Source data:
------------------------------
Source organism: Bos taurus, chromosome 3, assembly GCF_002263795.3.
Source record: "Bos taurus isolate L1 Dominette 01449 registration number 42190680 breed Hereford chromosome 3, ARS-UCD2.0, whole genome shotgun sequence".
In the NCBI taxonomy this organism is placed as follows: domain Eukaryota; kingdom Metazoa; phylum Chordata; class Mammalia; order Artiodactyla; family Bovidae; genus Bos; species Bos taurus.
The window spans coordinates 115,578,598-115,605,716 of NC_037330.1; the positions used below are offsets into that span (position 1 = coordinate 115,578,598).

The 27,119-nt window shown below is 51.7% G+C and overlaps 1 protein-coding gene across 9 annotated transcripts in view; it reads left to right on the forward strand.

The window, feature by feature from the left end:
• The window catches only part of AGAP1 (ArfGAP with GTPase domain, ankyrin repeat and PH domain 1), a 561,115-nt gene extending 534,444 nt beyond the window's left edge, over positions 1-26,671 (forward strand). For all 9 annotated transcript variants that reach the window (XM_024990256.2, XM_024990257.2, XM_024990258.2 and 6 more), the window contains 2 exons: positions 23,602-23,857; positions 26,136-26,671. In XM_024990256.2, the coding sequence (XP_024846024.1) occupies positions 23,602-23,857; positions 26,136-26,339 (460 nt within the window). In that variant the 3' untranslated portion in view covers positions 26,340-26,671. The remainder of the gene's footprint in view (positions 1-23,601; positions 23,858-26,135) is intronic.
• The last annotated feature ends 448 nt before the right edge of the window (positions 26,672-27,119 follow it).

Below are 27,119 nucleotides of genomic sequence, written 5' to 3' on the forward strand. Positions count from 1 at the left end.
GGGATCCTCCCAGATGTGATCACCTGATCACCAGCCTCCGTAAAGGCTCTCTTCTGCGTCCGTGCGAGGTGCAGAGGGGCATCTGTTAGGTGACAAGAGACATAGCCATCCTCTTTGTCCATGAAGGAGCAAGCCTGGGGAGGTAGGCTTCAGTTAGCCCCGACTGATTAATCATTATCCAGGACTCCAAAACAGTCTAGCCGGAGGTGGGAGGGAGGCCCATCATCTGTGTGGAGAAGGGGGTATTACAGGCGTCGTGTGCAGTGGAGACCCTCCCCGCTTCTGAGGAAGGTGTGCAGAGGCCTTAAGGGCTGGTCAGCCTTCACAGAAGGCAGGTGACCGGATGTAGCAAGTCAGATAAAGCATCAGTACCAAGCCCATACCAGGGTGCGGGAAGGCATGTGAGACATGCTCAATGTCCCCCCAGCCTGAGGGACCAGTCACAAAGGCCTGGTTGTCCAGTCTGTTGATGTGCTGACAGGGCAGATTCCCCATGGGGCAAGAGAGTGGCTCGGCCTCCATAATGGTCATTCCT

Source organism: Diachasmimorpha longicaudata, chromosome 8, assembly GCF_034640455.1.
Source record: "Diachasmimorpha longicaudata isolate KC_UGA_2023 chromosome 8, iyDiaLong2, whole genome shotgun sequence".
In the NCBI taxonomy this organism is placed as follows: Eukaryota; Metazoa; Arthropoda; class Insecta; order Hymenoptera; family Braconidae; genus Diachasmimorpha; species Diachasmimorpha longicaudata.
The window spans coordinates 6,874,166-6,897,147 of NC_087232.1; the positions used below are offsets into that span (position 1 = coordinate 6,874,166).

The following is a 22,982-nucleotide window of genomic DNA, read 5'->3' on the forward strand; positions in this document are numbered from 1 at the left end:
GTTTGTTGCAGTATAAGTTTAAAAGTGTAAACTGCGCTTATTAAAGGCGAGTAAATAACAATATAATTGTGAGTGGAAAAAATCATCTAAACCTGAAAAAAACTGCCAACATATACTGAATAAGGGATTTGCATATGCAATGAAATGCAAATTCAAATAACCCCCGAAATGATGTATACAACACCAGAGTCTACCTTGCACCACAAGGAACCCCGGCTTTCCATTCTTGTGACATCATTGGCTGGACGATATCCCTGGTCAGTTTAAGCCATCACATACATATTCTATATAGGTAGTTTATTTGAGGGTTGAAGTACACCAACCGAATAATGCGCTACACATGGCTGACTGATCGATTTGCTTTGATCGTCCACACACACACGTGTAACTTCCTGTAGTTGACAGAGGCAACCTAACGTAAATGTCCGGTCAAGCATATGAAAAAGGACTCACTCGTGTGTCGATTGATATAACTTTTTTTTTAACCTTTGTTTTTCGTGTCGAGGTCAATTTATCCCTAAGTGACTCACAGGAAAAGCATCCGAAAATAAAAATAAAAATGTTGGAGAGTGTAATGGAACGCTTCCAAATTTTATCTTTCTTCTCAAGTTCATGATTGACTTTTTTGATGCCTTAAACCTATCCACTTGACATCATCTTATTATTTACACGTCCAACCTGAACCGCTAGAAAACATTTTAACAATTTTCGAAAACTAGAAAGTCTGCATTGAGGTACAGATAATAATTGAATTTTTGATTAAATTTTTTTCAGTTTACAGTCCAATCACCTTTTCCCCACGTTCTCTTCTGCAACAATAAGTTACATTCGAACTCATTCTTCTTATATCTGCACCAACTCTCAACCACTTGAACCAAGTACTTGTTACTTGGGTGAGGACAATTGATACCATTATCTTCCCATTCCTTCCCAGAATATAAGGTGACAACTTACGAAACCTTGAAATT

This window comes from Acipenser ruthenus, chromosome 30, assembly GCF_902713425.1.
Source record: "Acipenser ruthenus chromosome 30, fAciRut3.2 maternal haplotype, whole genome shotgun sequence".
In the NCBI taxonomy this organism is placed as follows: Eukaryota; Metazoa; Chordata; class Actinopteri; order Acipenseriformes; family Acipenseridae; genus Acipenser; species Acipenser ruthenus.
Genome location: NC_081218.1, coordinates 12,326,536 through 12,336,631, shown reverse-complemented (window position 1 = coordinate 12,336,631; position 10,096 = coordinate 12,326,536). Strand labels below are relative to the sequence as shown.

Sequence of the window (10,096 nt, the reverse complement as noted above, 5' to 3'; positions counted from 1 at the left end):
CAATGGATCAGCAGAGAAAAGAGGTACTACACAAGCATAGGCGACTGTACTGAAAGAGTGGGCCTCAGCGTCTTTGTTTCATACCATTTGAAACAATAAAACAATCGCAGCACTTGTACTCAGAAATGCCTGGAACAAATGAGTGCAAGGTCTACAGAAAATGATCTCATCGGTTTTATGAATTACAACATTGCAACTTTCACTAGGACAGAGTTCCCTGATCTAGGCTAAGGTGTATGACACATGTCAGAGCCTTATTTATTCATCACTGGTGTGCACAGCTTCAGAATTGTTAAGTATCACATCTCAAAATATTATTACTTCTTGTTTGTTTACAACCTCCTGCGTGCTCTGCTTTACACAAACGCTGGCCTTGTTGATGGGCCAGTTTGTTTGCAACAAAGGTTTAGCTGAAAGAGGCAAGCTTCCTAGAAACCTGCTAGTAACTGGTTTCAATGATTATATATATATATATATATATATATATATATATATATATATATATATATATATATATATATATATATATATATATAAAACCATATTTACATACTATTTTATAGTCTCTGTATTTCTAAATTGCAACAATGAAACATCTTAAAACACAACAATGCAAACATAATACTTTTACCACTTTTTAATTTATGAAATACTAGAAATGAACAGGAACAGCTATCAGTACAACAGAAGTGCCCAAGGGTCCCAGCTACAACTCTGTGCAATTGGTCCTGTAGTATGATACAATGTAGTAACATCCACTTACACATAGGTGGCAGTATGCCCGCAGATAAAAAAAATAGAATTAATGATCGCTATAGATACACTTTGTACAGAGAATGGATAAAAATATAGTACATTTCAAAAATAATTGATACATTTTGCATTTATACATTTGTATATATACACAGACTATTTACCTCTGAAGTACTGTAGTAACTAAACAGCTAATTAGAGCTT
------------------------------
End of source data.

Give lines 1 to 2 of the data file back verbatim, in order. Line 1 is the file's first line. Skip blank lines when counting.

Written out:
Source organism: Bos taurus, chromosome 3, assembly GCF_002263795.3.
Source record: "Bos taurus isolate L1 Dominette 01449 registration number 42190680 breed Hereford chromosome 3, ARS-UCD2.0, whole genome shotgun sequence".